Ecommerce Business Models: The Most Successful Types of Websites

Chris Lueck

Estimated read time: 3 minutes, 54 seconds

Who is your target market: individuals or businesses? If you can’t answer that question instantly, a lack of focus could be hindering your success. Let’s look at common ecommerce business models, so you can see which is best for your business.

As a business, you have three basic selling models to choose from. They’re based around the customer groups you’re trying to reach.

  • Business to consumer (B2C)
  • Business to business (B2B)
  • Business to government or organization (B2G)

Many experts lump B2B and B2G together, calling them B2B as a group. So really, your choice is between B2C and B2B: selling to individual people or selling to businesses.

You may be wondering: Do I have to choose? Can’t I sell to both?

Yes, you can sell to both individuals and businesses as a long-term strategy, but early on it’s more important to have focus. Instead of struggling to manage two models, zone in on success with one model.

Business to Consumer Model

In the B2C model, your business sells directly to the end consumer. So if you sell subscriptions, each subscription is purchased by one person who uses it exclusively. B2C is the most common model for small and startup ecommerce businesses.

B2C Model Characteristics:

  • Easy to understand
  • Clear target market
  • Short sales cycle
  • Potential for emotional and impulse purchases
  • Lower risk and costs of entry
  • Mass/consumer media marketing strategy
  • Price-sensitive customers

One reason B2C is so popular as a business model is that it’s easy to understand and explain. When people ask what your SaaS business does, you can state it simply: “We sell design software to interior decorators.”

B2C companies may find it fairly easy to understand their target markets. Maybe you started a SaaS business selling interior design software because you know several interior decorators. Maybe you sell to athletes because of a background in sports.

A classic characteristic of the B2C model is a short sales cycle. Unlike the B2B model – where businesses take a long time to make decisions and allot budget – in the B2C model, customers can buy quickly. They might go from interest to purchase within a few minutes.

This means your total sales cycle is very rapid. Your company must be prepared to handle rapid-fire issues like customer questions, billing issues, and refunds. It’s crucial to have an ecommerce platform that can handle this level of customer support.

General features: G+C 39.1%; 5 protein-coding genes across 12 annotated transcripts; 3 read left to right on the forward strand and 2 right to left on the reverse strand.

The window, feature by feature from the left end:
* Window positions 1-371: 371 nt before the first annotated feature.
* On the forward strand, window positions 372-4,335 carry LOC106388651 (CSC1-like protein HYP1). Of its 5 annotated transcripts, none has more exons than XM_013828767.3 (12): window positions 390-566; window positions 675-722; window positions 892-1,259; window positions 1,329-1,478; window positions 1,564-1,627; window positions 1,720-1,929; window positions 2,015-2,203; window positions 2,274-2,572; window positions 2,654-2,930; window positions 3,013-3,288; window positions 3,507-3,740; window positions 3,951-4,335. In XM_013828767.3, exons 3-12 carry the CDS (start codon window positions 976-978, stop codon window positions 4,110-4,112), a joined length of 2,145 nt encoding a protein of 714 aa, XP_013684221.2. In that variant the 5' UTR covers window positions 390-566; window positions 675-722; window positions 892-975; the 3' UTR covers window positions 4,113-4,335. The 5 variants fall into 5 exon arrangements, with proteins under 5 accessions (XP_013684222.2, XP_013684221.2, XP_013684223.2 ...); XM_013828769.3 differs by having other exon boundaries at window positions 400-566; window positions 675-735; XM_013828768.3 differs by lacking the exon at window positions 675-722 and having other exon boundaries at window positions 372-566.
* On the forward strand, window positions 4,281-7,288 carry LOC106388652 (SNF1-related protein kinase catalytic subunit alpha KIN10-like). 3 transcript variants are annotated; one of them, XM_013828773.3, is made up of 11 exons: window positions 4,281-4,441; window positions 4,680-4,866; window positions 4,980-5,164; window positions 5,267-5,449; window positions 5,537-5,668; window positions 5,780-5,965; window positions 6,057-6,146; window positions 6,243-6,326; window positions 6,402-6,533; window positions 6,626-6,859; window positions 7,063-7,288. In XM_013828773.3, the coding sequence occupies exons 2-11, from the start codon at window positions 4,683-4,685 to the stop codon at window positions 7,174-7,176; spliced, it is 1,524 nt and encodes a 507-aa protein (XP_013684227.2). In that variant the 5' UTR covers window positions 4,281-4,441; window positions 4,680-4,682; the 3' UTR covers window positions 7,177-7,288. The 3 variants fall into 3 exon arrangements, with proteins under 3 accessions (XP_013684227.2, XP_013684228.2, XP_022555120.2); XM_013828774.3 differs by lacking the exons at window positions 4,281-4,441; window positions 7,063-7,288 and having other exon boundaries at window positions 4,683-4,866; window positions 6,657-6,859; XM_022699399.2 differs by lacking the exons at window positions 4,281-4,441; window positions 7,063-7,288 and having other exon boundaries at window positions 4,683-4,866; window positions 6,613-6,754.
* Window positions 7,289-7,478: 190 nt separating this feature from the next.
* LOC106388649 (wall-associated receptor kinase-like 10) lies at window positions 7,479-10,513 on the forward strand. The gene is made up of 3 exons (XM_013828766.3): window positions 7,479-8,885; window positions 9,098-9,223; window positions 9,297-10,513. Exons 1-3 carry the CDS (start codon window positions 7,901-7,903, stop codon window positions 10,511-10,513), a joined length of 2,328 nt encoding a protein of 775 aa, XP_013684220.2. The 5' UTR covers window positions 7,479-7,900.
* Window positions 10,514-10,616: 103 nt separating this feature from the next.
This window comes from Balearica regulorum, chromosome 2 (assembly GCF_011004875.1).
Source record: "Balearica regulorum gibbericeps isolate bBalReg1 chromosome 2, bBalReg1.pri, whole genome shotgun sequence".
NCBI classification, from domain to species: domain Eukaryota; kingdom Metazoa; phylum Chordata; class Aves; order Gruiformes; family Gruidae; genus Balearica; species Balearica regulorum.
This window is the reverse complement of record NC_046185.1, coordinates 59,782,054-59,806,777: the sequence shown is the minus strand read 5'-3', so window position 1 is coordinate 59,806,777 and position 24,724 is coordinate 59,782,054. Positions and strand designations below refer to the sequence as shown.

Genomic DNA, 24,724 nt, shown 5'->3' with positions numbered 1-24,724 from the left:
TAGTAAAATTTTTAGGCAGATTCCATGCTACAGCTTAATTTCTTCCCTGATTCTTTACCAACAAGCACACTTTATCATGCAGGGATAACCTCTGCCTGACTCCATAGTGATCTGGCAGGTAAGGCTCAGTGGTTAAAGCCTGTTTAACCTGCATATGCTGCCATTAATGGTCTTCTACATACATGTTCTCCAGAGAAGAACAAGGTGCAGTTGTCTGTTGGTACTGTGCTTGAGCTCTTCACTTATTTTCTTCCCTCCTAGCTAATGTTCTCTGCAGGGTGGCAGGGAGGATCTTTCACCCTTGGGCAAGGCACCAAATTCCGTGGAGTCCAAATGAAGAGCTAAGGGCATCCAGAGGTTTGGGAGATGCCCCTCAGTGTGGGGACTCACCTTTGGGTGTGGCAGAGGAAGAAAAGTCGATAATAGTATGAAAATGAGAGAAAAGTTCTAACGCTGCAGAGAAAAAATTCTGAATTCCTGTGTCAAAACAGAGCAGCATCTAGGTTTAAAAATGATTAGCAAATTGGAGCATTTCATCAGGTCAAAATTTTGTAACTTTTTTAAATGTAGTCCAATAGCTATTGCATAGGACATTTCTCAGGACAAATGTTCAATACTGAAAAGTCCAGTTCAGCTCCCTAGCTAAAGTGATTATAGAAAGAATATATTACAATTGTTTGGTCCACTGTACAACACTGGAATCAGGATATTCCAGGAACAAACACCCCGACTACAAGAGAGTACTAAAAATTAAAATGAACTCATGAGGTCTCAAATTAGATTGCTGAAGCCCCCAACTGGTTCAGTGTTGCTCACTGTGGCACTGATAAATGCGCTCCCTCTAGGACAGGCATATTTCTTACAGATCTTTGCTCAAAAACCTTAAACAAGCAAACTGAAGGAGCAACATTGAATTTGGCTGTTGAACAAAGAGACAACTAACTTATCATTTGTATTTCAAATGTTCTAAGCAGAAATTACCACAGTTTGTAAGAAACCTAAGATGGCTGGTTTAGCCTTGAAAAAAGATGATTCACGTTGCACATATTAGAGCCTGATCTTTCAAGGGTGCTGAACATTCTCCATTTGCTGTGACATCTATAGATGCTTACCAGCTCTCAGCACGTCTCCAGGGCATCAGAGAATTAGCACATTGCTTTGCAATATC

As a B2C business, your marketing strategy should focus on consumer channels. In a broad sense, your target market does things like post on social media, read the news, and visit retail websites.

It’s important to keep in mind that consumers are very price-sensitive. Big companies can swallow the cost of an expensive subscription; individual people will balk at high prices. Remember this as you set SaaS package prices.

Business to Business Model

In the B2B model, you sell to businesses instead of individuals. Each business customer must make a company-authorized decision to purchase from you. Selling to businesses – especially governments and nonprofit organizations – comes with some additional challenges.

B2B Model Characteristics:

  • More complex model and target market
  • Long sales cycle
  • Few purchases based on emotion or impulse buying
  • Niche marketing strategy focused on trade channels
  • Less price sensitivity
  • More revenue per sale
  • Customers demand more data
  • Multiple users and user IDs

It’s a bit more difficult to identify your target market when you’re a B2B seller. Companies are made up of many types of people. Who are you trying to reach in the organization? The purchasing manager? The HR director? The CEO?

The B2B sales and marketing cycle is long. Let’s say you decide to focus on selling to car dealerships. You discover that IT managers make buying decisions. But IT managers always tell you they need to consult with their finance managers and dealership owners. Selling one subscription can take months.

Can your SaaS business handle this cumbersome process? You may need a sales specialist or customer support rep to keep things moving. Clients might request detailed data, both before and after the sale. Your users will need multiple login IDs.

Of course, a big advantage of B2B selling is higher revenue per sale. Instead of making a few dollars per subscription, you could bill hundreds or thousands of dollars per transaction.

Whichever model you choose, a subscription billing model is a good choice for consistent, predictable revenue. Download our free checklist that gives an overview of 8 essential features that every subscription management system should include.

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